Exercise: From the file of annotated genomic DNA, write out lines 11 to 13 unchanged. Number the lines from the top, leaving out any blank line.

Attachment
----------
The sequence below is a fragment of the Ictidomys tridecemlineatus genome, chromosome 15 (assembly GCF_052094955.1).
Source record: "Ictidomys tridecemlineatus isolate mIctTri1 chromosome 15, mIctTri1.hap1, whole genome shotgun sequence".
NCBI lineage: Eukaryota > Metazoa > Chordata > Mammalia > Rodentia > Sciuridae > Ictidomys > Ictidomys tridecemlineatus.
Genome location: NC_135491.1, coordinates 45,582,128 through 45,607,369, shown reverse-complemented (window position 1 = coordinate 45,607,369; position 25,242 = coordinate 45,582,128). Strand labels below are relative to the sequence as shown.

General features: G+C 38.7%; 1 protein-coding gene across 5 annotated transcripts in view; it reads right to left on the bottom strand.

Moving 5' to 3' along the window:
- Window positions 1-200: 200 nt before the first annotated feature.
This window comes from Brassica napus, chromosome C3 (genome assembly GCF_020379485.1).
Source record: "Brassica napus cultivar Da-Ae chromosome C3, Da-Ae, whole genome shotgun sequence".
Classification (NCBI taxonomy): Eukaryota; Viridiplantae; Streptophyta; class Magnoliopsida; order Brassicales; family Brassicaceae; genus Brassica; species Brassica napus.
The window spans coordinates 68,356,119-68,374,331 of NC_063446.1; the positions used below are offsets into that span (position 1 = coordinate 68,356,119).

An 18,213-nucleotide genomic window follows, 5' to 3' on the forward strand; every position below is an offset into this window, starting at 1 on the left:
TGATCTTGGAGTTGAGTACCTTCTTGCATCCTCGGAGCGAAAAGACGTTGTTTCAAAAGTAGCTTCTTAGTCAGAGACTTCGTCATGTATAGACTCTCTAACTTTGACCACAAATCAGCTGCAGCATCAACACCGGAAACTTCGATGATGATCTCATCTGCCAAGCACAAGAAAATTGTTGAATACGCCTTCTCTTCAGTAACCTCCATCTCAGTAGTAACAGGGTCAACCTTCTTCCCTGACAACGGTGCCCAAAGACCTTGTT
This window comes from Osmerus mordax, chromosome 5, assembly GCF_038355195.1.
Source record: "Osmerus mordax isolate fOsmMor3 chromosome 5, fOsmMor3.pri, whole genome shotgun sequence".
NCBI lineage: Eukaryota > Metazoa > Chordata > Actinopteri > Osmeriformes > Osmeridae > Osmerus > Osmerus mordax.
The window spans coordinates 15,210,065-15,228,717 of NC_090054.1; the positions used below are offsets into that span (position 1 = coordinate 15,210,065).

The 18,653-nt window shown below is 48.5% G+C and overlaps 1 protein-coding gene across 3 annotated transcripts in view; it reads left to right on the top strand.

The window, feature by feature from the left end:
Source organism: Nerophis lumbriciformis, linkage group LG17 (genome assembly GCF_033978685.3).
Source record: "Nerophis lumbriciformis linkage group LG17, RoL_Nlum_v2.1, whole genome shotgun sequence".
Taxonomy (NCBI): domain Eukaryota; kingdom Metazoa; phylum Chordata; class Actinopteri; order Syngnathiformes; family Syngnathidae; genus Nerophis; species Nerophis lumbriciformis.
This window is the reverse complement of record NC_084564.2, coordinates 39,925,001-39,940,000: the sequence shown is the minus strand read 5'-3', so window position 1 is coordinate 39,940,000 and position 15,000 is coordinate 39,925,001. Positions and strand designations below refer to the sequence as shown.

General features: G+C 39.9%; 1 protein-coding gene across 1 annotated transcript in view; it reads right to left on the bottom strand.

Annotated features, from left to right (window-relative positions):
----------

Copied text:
The window spans coordinates 68,356,119-68,374,331 of NC_063446.1; the positions used below are offsets into that span (position 1 = coordinate 68,356,119).

An 18,213-nucleotide genomic window follows, 5' to 3' on the forward strand; every position below is an offset into this window, starting at 1 on the left:
TGATCTTGGAGTTGAGTACCTTCTTGCATCCTCGGAGCGAAAAGACGTTGTTTCAAAAGTAGCTTCTTAGTCAGAGACTTCGTCATGTATAGACTCTCTAACTTTGACCACAAATCAGCTGCAGCATCAACACCGGAAACTTCGATGATGATCTCATCTGCCAAGCACAAGAAAATTGTTGAATACGCCTTCTCTTCAGTAACCTCCATCTCAGTAGTAACAGGGTCAACCTTCTTCCCTGACAACGGTGCCCAAAGACCTTGTT